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Since Mathematica Associations are similar objects to python dictionaries I think there should be an easy way to export a Mathematica Associations such that it can easily be loaded into python as a dictionary.

How do I do this?

I generally see two methods. 1.) Export and import as JSON. 2.) Export as PythonExpression. With both I ran into issues. The issue I ran into with the second method is that the PythonExpression actually seems to contain an illegal python expression since it uses a list as a key where it should be using a tuple. I guess that the method of conversion depends a bit on the kind of structures that you want to export. In my case the Associations contain lists of real numbers as keys and Real numbers or lists of Real numbers as values. Converting the Real numbers to floats is fine since I do not require more precision.


Example of attempt:

Export[file, <|{0.52, 1.4} -> 5.1423545`|>, "PythonExpression"]

Creates a file with {[0.52, 1.4]: 5.1423545}. Reading it in python with

with open(file,"r") as f:
    data = ast.literal_eval(f.read())

Gives the error:

TypeError: unhashable type: 'list'
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  • $\begingroup$ Perhaps you could include the specifications of the Python dictionaries target. I am unfamiliar with Python so I for one would be unable to grasp the problem as presented. $\endgroup$
    – MarcoB
    Jan 28 at 17:47
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    $\begingroup$ Right so in the example if we would have exported {(0.52, 1.4): 5.1423545} instead it would have worked because dictionaries can have tuples as key but not a list. I guess I can fix that easily with some string replacement. But I think I am asking for something that must have a better (and more standard) solution. So honestly I think it is more suitable if someone that can also see the pitfalls in importing the exported file into python answers this question. $\endgroup$
    – Kvothe
    Jan 28 at 17:51
  • $\begingroup$ Fair enough. Good luck then! $\endgroup$
    – MarcoB
    Jan 28 at 17:52
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    $\begingroup$ A considerate method based on string replacement should export list {{}, {0}, {1, 2}} as tuple ((), (0,), (1, 2)). $\endgroup$ Jan 28 at 18:51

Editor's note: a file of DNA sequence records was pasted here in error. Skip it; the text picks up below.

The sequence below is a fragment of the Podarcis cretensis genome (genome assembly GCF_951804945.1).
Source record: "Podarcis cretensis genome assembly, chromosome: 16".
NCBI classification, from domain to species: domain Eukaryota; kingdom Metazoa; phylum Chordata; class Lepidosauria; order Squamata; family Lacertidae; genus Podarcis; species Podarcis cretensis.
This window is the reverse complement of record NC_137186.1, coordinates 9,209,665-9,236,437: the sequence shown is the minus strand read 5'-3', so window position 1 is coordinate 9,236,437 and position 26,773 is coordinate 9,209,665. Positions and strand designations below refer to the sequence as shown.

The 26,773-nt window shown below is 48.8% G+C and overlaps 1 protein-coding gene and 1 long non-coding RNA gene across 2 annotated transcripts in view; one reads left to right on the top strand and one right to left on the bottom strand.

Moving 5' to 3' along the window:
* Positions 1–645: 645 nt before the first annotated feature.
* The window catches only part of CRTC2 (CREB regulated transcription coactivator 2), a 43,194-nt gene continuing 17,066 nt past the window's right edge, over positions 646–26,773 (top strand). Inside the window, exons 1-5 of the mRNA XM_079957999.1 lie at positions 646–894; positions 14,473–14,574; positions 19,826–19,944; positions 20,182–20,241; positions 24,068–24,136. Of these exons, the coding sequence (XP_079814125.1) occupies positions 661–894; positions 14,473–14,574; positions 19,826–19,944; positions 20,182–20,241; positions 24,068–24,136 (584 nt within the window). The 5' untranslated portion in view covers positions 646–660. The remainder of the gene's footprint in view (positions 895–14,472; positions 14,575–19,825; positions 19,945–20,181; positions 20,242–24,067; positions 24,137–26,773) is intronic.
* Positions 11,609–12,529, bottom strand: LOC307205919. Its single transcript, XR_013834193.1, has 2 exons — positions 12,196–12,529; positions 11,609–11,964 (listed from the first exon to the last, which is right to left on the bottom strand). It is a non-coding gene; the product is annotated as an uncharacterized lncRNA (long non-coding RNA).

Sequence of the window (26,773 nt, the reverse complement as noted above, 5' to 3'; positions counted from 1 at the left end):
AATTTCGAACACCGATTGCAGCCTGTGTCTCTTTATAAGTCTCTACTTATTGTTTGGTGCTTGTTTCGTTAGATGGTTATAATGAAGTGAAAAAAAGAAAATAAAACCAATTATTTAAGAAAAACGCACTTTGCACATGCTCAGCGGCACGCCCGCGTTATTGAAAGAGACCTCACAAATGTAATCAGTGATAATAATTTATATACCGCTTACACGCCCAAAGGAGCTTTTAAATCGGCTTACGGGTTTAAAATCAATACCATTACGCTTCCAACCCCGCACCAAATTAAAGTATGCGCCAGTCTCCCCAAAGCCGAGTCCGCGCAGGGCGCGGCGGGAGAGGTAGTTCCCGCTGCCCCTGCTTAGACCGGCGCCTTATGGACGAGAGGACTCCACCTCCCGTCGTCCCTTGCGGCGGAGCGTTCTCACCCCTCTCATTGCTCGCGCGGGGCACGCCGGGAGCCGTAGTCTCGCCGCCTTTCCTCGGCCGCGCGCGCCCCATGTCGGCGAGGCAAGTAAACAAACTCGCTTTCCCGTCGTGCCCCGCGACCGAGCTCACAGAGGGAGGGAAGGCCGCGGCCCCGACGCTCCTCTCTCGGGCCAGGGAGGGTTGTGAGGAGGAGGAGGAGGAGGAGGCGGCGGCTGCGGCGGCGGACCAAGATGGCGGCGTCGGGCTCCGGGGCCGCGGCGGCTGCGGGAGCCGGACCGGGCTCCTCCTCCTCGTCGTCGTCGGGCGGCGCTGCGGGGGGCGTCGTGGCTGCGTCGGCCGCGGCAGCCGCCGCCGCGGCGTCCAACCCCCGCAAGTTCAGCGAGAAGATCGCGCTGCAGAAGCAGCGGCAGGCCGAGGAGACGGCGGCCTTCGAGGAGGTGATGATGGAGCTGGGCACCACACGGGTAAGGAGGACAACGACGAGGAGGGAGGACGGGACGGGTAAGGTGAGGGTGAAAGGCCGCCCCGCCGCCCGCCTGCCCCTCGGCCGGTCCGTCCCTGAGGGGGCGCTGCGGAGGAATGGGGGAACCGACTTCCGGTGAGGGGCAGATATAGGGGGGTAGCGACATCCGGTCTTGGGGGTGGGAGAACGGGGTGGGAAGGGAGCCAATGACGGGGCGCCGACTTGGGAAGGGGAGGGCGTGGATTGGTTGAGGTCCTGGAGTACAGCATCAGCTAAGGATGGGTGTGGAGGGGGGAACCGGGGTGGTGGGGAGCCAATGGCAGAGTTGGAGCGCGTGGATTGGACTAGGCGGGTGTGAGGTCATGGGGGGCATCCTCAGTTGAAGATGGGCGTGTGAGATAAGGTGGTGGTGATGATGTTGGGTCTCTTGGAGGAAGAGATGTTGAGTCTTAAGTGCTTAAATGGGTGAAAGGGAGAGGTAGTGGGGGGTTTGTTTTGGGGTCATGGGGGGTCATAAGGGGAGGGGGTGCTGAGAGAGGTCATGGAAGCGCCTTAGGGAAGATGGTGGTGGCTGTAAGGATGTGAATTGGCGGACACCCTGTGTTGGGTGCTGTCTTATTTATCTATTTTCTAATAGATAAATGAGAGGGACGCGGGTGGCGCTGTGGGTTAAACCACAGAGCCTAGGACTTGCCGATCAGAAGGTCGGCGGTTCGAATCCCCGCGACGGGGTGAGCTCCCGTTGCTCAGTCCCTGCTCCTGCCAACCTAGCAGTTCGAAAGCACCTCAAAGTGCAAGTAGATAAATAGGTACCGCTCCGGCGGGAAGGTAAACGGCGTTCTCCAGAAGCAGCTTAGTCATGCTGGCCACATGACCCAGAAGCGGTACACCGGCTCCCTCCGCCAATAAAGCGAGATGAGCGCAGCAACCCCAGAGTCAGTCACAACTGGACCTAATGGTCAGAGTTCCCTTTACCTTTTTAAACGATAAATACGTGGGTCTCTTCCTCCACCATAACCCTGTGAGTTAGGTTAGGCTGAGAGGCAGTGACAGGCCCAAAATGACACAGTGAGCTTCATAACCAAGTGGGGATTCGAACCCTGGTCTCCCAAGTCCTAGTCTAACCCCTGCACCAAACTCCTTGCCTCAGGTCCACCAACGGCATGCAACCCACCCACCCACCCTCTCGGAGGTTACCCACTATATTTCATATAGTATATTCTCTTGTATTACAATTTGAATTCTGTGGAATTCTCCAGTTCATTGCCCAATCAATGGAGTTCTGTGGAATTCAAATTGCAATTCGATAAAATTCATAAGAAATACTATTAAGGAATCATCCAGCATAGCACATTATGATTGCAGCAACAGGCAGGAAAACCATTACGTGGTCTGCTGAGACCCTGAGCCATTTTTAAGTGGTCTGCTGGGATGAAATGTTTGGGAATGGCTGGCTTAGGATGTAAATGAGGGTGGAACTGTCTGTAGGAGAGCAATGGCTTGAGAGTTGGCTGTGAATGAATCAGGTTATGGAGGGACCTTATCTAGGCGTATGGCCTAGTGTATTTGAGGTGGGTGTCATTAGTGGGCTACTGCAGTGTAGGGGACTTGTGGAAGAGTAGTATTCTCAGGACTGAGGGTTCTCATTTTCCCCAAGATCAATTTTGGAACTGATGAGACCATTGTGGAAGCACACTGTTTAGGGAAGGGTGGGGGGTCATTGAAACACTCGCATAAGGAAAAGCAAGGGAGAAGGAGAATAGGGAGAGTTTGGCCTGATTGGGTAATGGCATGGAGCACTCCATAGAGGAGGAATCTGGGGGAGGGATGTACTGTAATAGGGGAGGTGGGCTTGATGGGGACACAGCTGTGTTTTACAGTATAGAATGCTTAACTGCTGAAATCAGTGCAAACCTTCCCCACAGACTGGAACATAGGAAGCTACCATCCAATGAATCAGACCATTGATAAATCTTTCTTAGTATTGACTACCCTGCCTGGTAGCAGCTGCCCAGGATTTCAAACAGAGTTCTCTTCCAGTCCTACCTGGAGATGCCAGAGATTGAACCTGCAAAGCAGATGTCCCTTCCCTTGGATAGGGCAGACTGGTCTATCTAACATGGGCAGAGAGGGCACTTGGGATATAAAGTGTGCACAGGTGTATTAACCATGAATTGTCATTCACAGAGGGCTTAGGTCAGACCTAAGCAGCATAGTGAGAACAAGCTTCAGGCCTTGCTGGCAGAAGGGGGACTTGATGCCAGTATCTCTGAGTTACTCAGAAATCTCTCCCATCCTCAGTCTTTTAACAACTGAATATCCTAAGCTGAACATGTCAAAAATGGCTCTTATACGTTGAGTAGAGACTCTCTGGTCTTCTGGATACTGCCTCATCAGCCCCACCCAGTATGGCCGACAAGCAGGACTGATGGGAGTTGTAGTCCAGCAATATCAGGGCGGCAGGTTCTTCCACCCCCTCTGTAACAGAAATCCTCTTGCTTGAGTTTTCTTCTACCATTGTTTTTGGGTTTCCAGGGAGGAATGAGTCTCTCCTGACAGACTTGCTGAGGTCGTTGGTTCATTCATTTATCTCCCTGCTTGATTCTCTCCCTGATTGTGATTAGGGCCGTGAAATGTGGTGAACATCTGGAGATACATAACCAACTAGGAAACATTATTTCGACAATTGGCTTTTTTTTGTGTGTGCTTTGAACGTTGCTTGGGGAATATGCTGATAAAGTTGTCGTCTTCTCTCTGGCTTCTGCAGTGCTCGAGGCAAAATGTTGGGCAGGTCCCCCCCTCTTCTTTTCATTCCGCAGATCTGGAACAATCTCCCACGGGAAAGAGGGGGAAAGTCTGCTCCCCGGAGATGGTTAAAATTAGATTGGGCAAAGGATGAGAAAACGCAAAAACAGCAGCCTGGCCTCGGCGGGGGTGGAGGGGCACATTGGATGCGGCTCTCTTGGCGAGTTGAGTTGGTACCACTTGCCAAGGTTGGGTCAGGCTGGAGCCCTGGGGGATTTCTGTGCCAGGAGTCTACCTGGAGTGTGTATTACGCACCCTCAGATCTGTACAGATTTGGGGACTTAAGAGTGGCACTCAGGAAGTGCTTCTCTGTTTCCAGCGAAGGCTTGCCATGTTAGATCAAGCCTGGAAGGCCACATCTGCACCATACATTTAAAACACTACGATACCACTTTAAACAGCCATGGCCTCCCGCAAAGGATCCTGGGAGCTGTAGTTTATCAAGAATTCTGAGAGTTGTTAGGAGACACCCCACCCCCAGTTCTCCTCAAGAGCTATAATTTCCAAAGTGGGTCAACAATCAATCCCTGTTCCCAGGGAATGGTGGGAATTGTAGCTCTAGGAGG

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    $\begingroup$ I would export as WXF via BinarySerialize and then use the Wolfram client library for python to deserialize on the python side. $\endgroup$ Jan 28 at 20:44
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Does it fit your needs?

Tuple;

Begin["ExternalEvaluatePython`Private`"];
encodeExprToPython[Tuple[]] = "()";
encodeExprToPython[Tuple[a_, b_ : ""]] :=  StringRiffle[{a, b}, {"(", ",", ")"}]
End[]
ExportString[<|Tuple[0.52, 1.4] -> 5.1423545`|>, "PythonExpression"]

{(0.52,1.4): 5.1423545}

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  • $\begingroup$ Is there a way to transform an association with List keys to one with Tuple keys? Applying rule association/.{List->Tuple} does not affect the keys. And second question, can I easily define the Tuple for arbitrary number of arguments? $\endgroup$
    – OnDragi
    May 25 at 10:08
  • $\begingroup$ @OnDragi You can do KeyMap[If[ListQ@#.... . How should that general tuple be exported, here we have (1, ) for a single argument, notice the ,, so what input/output are we talking about here. $\endgroup$
    – Kuba
    May 25 at 14:48
  • $\begingroup$ Thank you for the quick answer! KeyMap works great. For the general tuple I meant triplets, quadruplets, etc., e.g., Tuple[1,2,3,4] being exported as (1,2,3,4). I figured that adding the following to your code works: encodeExprToPython[Tuple[a___]] := StringRiffle[{a}, {"(", ",", ")"}]. This one would almost work on its own too, it just wrongly translates one element list like {1} to (1) instead of the desired(1,), but that's the only case we need to deal with separately. Strangely though, I need to run the Begin[...];...;End[] block twice, otherwise it does not work. $\endgroup$
    – OnDragi
    May 25 at 16:48
  • $\begingroup$ @OnDragi you can define 3 rules, for Tuple[], Tuple[a_] and your Tuple[a___], in this order. And it should do fine. I don't know about Begin/End, make sure they are in separate lines, it can't be a single expression ( 1;2;3 is a single expression). $\endgroup$
    – Kuba
    May 26 at 3:39
  • $\begingroup$ The case Tuple[] is covered by Tuple[a___], so that isn't even necessary to define separately. Otherwise yes. I figured what was wrong with the "have to run twice" -- I did not include Tuple; before the block! So it wasn't about running the block more times, it was about running a cell that had Tuple in it. $\endgroup$
    – OnDragi
    May 26 at 14:58

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